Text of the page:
Ask a Black Man Anything 

Nobody knows the ignorance Vince Morris has seen. But show up for the S.E.L.L.O.U.T. Comedy Tour and you'll get some idea.

After Morris and fellow comics Louis Johnson, Billy D. Washington and B.T. each do 12-15 minutes of standup, the show ends with a 20- to 30-minute segment called "Ask a Black Man Anything," in which they read questions submitted by audience members.

In a sample YouTube clip (, the questions included, "Do you guys have an extra muscle that makes you run faster?" "How do you deal with black guys who have strong prejudice against white guys?" "Arabs are quickly rising to the top of the most-hated list. What are you going to do to make sure you stay on top?"

Some of the questions are facetious, to be sure. But sometimes people really want to know.

Morris said the segment is designed to generate laughs, provide some information and demonstrate that the four men on stage are serious, educated, laughing, learning, outrageous, unique and talented individuals.

A Columbus, Ohio, native, Morris started doing standup more than 20 years ago. He honed his craft at the Funny Bone there, and then took it on the road. These days, he divides his time between the Columbus area (where he lives) and Los Angeles (where he works frequently) because he doesn't want his 5-month-old daughter to grow up in Los Angeles.

"L.A. is a hell of a city," he said in a telephone interview. "I wouldn't recommend it if you have a soul."

Here's more of what he had to say.

NUVO: One thing I noticed about your comedy is that you get as much applause as you do laughs - maybe even more. If you had to choose, would you rather get laughs or have the audience saying, "Damn right!"

Morris: It depends on the material I'm doing and what I'm trying to get across at that moment. I'm able to switch gears. Whether it's a social set or a political set or a family-oriented set or a sexual set or a racial set, I know how they're going to react. Some sets they're going "damn right" and some sets they're laughing and not thinking as much. I used to ignore that, but now I try to embrace that more.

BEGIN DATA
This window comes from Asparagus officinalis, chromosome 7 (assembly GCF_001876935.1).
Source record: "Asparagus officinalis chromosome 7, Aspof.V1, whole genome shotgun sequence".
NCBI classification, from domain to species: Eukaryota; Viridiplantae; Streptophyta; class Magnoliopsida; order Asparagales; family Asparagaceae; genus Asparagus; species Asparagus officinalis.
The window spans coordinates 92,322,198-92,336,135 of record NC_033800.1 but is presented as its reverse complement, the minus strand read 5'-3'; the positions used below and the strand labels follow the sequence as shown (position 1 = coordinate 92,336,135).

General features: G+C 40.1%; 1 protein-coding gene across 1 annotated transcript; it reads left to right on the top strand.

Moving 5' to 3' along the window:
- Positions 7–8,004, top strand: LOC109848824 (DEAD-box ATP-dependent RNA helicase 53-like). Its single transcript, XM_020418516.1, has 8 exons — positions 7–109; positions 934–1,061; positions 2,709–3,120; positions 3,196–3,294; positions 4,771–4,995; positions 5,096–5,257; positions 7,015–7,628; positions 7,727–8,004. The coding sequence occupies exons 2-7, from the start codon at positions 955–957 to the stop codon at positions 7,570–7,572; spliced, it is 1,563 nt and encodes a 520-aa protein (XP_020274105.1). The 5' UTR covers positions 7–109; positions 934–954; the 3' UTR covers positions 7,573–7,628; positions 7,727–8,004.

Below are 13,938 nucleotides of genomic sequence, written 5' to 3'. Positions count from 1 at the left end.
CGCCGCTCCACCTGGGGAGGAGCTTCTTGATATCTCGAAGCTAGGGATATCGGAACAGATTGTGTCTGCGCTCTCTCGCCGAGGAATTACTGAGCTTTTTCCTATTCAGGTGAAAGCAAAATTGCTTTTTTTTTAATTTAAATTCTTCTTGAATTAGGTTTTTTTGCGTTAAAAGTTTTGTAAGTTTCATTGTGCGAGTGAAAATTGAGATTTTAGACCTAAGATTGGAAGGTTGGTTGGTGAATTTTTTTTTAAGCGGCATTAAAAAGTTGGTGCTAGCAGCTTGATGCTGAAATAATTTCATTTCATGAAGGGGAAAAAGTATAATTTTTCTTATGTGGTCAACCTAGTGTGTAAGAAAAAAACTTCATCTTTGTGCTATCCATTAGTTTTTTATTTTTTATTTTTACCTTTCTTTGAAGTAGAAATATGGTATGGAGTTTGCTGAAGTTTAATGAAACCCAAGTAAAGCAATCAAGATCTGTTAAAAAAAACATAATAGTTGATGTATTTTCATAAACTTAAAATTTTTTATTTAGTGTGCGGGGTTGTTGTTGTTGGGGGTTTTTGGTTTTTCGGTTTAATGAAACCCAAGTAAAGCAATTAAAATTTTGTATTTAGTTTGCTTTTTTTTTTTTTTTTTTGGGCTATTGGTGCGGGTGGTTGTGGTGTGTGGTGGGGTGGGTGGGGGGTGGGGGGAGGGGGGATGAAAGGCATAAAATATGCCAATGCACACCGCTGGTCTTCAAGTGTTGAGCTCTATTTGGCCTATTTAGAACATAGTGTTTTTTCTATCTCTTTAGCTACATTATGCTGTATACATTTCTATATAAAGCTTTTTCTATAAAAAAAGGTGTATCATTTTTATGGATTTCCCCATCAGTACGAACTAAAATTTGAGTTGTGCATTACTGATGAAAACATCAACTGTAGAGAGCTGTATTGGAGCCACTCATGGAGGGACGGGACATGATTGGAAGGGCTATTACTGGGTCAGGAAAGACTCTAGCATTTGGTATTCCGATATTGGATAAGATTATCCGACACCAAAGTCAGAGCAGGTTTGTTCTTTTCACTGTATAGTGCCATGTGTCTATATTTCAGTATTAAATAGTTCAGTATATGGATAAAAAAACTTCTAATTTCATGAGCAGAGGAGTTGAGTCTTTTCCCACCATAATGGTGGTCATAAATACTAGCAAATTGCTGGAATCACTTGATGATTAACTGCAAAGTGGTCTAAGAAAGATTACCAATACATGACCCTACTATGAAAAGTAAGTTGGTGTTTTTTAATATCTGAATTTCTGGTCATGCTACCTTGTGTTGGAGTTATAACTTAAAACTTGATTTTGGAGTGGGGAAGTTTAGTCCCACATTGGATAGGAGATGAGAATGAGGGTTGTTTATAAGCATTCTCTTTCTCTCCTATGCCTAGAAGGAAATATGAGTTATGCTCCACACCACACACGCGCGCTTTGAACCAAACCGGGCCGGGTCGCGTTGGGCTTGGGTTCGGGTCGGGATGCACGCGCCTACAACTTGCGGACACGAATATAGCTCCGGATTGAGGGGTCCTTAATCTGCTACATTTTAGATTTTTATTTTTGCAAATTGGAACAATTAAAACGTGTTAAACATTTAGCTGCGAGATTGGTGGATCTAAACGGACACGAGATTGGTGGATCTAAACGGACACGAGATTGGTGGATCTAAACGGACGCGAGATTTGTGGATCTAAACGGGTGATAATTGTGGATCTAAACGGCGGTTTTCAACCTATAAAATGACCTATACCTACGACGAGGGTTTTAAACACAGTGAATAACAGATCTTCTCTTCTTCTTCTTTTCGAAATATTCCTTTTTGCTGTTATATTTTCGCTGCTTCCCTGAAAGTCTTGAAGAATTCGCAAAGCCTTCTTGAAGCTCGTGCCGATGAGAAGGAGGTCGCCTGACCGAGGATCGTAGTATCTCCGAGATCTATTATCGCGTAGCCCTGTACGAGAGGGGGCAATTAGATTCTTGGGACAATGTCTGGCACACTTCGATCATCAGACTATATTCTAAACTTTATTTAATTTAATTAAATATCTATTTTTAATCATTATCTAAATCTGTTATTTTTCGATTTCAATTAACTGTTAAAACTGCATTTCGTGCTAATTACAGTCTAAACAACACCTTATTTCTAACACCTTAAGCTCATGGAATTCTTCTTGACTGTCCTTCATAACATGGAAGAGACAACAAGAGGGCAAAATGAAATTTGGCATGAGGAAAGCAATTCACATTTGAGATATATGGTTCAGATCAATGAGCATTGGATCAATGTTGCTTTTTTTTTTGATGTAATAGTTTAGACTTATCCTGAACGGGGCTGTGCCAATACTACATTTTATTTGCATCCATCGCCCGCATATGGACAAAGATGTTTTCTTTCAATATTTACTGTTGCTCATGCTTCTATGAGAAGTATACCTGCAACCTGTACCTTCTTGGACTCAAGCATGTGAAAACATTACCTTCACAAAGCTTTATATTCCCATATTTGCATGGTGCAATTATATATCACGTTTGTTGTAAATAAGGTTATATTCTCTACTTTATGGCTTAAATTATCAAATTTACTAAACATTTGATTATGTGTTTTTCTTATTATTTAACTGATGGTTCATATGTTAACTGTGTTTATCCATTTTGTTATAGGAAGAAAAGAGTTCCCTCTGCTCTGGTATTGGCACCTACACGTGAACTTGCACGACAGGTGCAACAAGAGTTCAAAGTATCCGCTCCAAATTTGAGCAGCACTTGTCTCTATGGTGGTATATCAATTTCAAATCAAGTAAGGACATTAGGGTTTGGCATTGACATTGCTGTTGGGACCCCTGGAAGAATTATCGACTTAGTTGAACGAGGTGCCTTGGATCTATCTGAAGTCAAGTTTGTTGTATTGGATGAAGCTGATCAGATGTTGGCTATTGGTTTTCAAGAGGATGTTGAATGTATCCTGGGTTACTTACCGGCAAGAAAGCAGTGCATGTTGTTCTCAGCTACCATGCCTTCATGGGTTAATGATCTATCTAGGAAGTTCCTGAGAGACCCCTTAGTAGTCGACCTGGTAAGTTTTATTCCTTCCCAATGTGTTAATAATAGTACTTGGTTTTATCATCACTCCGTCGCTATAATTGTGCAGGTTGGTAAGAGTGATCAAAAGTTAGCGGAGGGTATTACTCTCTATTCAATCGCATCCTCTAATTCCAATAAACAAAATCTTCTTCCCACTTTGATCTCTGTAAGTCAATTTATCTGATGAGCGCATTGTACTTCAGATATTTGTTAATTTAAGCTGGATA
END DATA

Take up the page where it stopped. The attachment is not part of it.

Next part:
NUVO: How did the S.E.L.L.O.U.T. tour come together?

Morris: Billy D. Washington put the tour together. All four of us have been accused of being a sellout because we don't do the things perceived as black or urban. Does it make B.T. a sellout because he loves rock music and NASCAR and wrestling? Does it make Billy D. a sellout because he plays the piano and loves poetry? Does it make Louis a sellout because he's a family man who's put his two kids through college? Am I a sellout because I'm an advocate for black people to do better in life and have a biracial child - what I like to call a presidential candidate?

We call ourselves the Black Pack. Our motto is "Be yourself. Everyone else is already taken."

NUVO: Where did the "Ask a Black Man Anything" segment come from?

Morris: "Ask a Black Man" was something I was doing separately in my own act for many years. I would do that to get the crowd rolling and get a feel for who was out there in the audience. That was a fun little exercise for me to do because it was impromptu. The questions were coming from the audience and everyone was in the moment. I thought maybe that would be a great thing to add to this tour as an awareness tool.

It's anonymous now. Before the show starts, we pass out questionnaires and you, as an audience member, write down your questions. We get a lot of sexual material, but it's anything you want to ask. It's the funniest part of the show. The questions range from the most mundane to unbelievably ignorant. We hear stuff that's funny, that's sad, that's interesting, that's serious. But the best thing is that we answer the questions. And we don't always have the same answers.

NUVO: I'd like to think that since you're four different guys, you'll have four different opinions. It's like when people talk about "the black community," I always think, what community is that? That's suggesting that all black people think the same way.

Morris: That's how we've been raised. You say "this community" or "that community." It's kind of true, but it's not kind of true.

What we're trying to do is point out stereotypes in our own community. A majority of black people have a definition of what they think black is. Just because you as a black man or woman don't necessarily show them that, they think you're "selling out." You like to surf? You like rock music? That's not black. I'm like, what the hell does that mean? Your mind is so narrow that you're actually holding yourself down with these limitations of what you think black is.